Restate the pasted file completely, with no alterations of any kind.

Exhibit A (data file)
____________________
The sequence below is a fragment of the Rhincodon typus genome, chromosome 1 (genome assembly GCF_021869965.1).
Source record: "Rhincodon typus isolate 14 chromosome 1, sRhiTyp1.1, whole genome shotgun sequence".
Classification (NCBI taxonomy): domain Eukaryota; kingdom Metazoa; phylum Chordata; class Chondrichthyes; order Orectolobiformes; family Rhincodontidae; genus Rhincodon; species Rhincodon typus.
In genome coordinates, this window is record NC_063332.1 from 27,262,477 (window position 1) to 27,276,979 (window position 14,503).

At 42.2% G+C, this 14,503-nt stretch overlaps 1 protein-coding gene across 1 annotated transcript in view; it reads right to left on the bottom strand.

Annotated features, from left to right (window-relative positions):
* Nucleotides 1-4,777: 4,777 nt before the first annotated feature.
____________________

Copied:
The sequence below is a fragment of the Rhincodon typus genome, chromosome 1 (genome assembly GCF_021869965.1).
Source record: "Rhincodon typus isolate 14 chromosome 1, sRhiTyp1.1, whole genome shotgun sequence".
Classification (NCBI taxonomy): domain Eukaryota; kingdom Metazoa; phylum Chordata; class Chondrichthyes; order Orectolobiformes; family Rhincodontidae; genus Rhincodon; species Rhincodon typus.
In genome coordinates, this window is record NC_063332.1 from 27,262,477 (window position 1) to 27,276,979 (window position 14,503).

At 42.2% G+C, this 14,503-nt stretch overlaps 1 protein-coding gene across 1 annotated transcript in view; it reads right to left on the bottom strand.

Annotated features, from left to right (window-relative positions):
* Nucleotides 1-4,777: 4,777 nt before the first annotated feature.